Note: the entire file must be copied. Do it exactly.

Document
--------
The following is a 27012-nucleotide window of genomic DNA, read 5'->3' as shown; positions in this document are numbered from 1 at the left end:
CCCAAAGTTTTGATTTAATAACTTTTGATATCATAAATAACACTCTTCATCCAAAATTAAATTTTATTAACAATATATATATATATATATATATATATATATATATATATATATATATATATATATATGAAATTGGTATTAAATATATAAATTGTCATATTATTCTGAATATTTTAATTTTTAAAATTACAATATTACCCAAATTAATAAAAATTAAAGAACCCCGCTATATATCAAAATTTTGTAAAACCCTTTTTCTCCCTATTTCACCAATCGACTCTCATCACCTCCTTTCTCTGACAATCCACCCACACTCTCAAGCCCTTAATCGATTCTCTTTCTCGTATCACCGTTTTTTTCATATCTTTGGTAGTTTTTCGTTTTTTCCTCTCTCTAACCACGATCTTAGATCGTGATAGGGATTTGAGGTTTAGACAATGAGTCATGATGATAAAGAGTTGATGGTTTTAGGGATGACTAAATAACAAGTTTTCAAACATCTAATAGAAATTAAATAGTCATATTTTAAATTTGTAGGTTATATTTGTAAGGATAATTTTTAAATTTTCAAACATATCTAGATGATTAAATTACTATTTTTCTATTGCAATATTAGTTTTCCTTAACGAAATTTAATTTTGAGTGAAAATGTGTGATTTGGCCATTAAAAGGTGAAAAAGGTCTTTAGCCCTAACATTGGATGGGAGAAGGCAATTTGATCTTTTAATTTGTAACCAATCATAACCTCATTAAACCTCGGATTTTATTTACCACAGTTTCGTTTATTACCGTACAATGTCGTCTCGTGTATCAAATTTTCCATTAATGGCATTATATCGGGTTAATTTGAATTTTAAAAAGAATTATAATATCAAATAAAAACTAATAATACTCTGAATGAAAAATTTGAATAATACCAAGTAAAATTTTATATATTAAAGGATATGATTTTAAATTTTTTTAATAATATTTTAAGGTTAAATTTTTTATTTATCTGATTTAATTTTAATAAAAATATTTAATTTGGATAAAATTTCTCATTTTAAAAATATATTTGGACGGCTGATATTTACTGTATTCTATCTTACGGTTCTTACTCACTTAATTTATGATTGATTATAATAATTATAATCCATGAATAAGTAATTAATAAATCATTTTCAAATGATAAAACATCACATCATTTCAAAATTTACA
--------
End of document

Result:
The following is a 27012-nucleotide window of genomic DNA, read 5'->3' as shown; positions in this document are numbered from 1 at the left end:
CCCAAAGTTTTGATTTAATAACTTTTGATATCATAAATAACACTCTTCATCCAAAATTAAATTTTATTAACAATATATATATATATATATATATATATATATATATATATATATATATATATATATATGAAATTGGTATTAAATATATAAATTGTCATATTATTCTGAATATTTTAATTTTTAAAATTACAATATTACCCAAATTAATAAAAATTAAAGAACCCCGCTATATATCAAAATTTTGTAAAACCCTTTTTCTCCCTATTTCACCAATCGACTCTCATCACCTCCTTTCTCTGACAATCCACCCACACTCTCAAGCCCTTAATCGATTCTCTTTCTCGTATCACCGTTTTTTTCATATCTTTGGTAGTTTTTCGTTTTTTCCTCTCTCTAACCACGATCTTAGATCGTGATAGGGATTTGAGGTTTAGACAATGAGTCATGATGATAAAGAGTTGATGGTTTTAGGGATGACTAAATAACAAGTTTTCAAACATCTAATAGAAATTAAATAGTCATATTTTAAATTTGTAGGTTATATTTGTAAGGATAATTTTTAAATTTTCAAACATATCTAGATGATTAAATTACTATTTTTCTATTGCAATATTAGTTTTCCTTAACGAAATTTAATTTTGAGTGAAAATGTGTGATTTGGCCATTAAAAGGTGAAAAAGGTCTTTAGCCCTAACATTGGATGGGAGAAGGCAATTTGATCTTTTAATTTGTAACCAATCATAACCTCATTAAACCTCGGATTTTATTTACCACAGTTTCGTTTATTACCGTACAATGTCGTCTCGTGTATCAAATTTTCCATTAATGGCATTATATCGGGTTAATTTGAATTTTAAAAAGAATTATAATATCAAATAAAAACTAATAATACTCTGAATGAAAAATTTGAATAATACCAAGTAAAATTTTATATATTAAAGGATATGATTTTAAATTTTTTTAATAATATTTTAAGGTTAAATTTTTTATTTATCTGATTTAATTTTAATAAAAATATTTAATTTGGATAAAATTTCTCATTTTAAAAATATATTTGGACGGCTGATATTTACTGTATTCTATCTTACGGTTCTTACTCACTTAATTTATGATTGATTATAATAATTATAATCCATGAATAAGTAATTAATAAATCATTTTCAAATGATAAAACATCACATCATTTCAAAATTTACA